Why Volunteer?

My most recent experience with volunteering was for Audio Reader. Audio Reader is a service for the blind and visually impaired, in which a network of volunteers read daily newspapers, magazines, and books on-air. The service is free to any person whose eyesight or physical condition prevent the ability to read newspapers or books. Listeners receive a specially tuned radio, on loan from Audio Reader, which is how they are able to access Audio Reader content. Volunteers read from the Kansas Public Radio studios on the KU campus.
I was an Audio Reader volunteer for about 6 months, and it was a good experience. I got to know the friendly staff who worked for Audio Reader. I read newspaper articles from the Topeka Capital Journal, as well as the weekly HyVee ad. This not only helped me stay up-to-date on local and regional news, as well as grocery store deals, but it allowed me to practice reading out-loud, for clarity and accuracy, a very useful skill.
The reason I volunteered for Audio Reader is because I knew several people who had volunteered there, and had had good experiences with it. I was also exploring new career opportunities at the time, and was interested in possibly pursuing a career in radio. This experience gave me a taste of what that might be like.
Volunteering is a fantastic way to gain skills and new experiences, all while doing some good in the world. Where are you volunteering these days?
By Ellen

Back to School Jitters

It’s the first day of classes and already the University seems to be running at full speed. Numerous students, staff, and faculty have clearly been preparing long before now in order to be primed for today. The University Career Center (UCC) is no exception. The staff has been hard at work all summer to ensure that this year and all its upcoming events will run smoothly, especially since the first such event is already upon us: the Part-Time Job Fair.

For underclassmen in particular, the first day of classes is all about exploration: learning the quickest paths to and from classrooms, meeting professors and teaching assistants, joining clubs, and, of course, finding a part-time job to fund your online shopping addiction. However, finding a part-time job can be a daunting endeavor, and for the many students who didn’t bring their cars to school, travel to and from interviews may be difficult. If you missed today’s Part-Time Job Fair, check out employment.ku.edu.  There are a ton of on-campus jobs available right now (including a few at the UCC).

If you’re still unsure of which field you’d like to work in, take advantage of some of the opportunities that the Career Center offers year-round:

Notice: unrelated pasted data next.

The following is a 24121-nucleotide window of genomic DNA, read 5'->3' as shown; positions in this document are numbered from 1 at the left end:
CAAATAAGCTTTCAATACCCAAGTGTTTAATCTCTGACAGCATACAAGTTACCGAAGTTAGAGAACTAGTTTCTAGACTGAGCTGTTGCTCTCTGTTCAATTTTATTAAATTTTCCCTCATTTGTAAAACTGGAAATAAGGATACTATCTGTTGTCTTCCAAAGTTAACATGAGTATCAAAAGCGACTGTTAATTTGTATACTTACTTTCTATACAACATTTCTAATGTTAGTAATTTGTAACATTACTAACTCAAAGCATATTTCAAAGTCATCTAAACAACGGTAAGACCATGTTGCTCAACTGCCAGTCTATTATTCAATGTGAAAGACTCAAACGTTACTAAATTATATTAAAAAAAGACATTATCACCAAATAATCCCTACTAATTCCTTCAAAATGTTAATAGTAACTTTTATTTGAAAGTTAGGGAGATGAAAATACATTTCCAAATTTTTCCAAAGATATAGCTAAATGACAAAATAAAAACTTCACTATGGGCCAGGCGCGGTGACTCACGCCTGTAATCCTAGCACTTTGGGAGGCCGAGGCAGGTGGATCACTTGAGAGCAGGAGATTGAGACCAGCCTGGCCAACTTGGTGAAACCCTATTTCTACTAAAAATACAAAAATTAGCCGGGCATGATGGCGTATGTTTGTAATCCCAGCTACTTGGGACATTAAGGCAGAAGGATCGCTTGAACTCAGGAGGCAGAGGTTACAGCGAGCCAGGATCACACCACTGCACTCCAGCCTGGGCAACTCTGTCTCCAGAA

• Career coaching is free for all KU students. We help you in all stages of career planning whether you haven’t selected a major or you already have your career path outlined.
  • HawkQuest is an online service that asks students a variety of questions to help identify your passions and interests, and then suggests possible careers and majors that fits those interests.
  • Attend the Volunteer Fair next Wednesday (August 30th) from 10 a.m. – 4 p.m. in the Kansas Union. Volunteering is a great way to expand your skill set while helping a worthwhile organization.

We look forward to seeing you at the UCC this year! Don’t forget we moved! Find us in Room 206 of Summerfield Hall.

By: Kendall, UCC Marketing Intern and Sophomore student studying finance

True Life. I need money!

Money is an essential piece to survival; however, it’s not the end all to be all. As a college student you have probably thought about making extra money more than usual. Every year the University Career Center hosts a part time job fair to help students find part-time jobs. This isn’t an article on why you need money, it’s an article on why part-time jobs are life changing. Here are three reasons why:

  1. EXPERIENCE is the best teacher! The old adage is true. You cannot put a price on experience and the lessons you learn from a part-time job. No matter the position the experience gained is priceless and ultimately will set you up for success.
  2. SKILLS – you have to build. How will you build these skills? YES, you guessed it… by getting a part-time job. All skills are transferrable. Never let anyone tell you otherwise. The skills you learn being a cashier, a mechanic, or a front desk assistant can all be used the same in multiple roles. Think about the skills you want to build and seek that out in a part-time job.
  3. FUN! Aside from making extra money you will also have fun gaining experience, building your skill set, and meeting new people. Don’t let working intimidate you, make it a fun and positive experience by, of course, being professional, but enjoying yourself as well.

Lastly, we hope that you are excited for the new school year and look forward to seeing you at the Part-Time job fair TODAY in the Kansas Union on the 4th floor from 9:00am-4:00pm! ROCK CHALK JAYHAWK!

By: Nikita Haynie, UCC Career Coach

This is the final in a three-part series about the benefits of part-time jobs.